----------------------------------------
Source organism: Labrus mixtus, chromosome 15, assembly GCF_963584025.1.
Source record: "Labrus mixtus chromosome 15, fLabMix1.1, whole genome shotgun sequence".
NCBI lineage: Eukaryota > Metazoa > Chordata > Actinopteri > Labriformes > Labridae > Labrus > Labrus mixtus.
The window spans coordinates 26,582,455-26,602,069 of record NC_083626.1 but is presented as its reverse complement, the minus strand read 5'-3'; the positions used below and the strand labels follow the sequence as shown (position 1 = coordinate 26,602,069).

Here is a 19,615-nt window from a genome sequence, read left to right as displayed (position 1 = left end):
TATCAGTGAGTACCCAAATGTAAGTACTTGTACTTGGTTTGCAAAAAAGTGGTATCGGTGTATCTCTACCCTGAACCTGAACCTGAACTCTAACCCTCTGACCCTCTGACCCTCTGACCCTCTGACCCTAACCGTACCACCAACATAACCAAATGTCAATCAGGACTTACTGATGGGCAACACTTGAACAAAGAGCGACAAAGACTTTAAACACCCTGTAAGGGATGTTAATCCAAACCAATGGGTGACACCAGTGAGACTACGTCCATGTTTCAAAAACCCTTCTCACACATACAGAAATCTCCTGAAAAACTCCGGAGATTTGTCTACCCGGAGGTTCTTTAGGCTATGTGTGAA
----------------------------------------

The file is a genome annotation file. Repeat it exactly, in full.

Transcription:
Source organism: Labrus mixtus, chromosome 15, assembly GCF_963584025.1.
Source record: "Labrus mixtus chromosome 15, fLabMix1.1, whole genome shotgun sequence".
NCBI lineage: Eukaryota > Metazoa > Chordata > Actinopteri > Labriformes > Labridae > Labrus > Labrus mixtus.
The window spans coordinates 26,582,455-26,602,069 of record NC_083626.1 but is presented as its reverse complement, the minus strand read 5'-3'; the positions used below and the strand labels follow the sequence as shown (position 1 = coordinate 26,602,069).

Here is a 19,615-nt window from a genome sequence, read left to right as displayed (position 1 = left end):
TATCAGTGAGTACCCAAATGTAAGTACTTGTACTTGGTTTGCAAAAAAGTGGTATCGGTGTATCTCTACCCTGAACCTGAACCTGAACTCTAACCCTCTGACCCTCTGACCCTCTGACCCTCTGACCCTAACCGTACCACCAACATAACCAAATGTCAATCAGGACTTACTGATGGGCAACACTTGAACAAAGAGCGACAAAGACTTTAAACACCCTGTAAGGGATGTTAATCCAAACCAATGGGTGACACCAGTGAGACTACGTCCATGTTTCAAAAACCCTTCTCACACATACAGAAATCTCCTGAAAAACTCCGGAGATTTGTCTACCCGGAGGTTCTTTAGGCTATGTGTGAA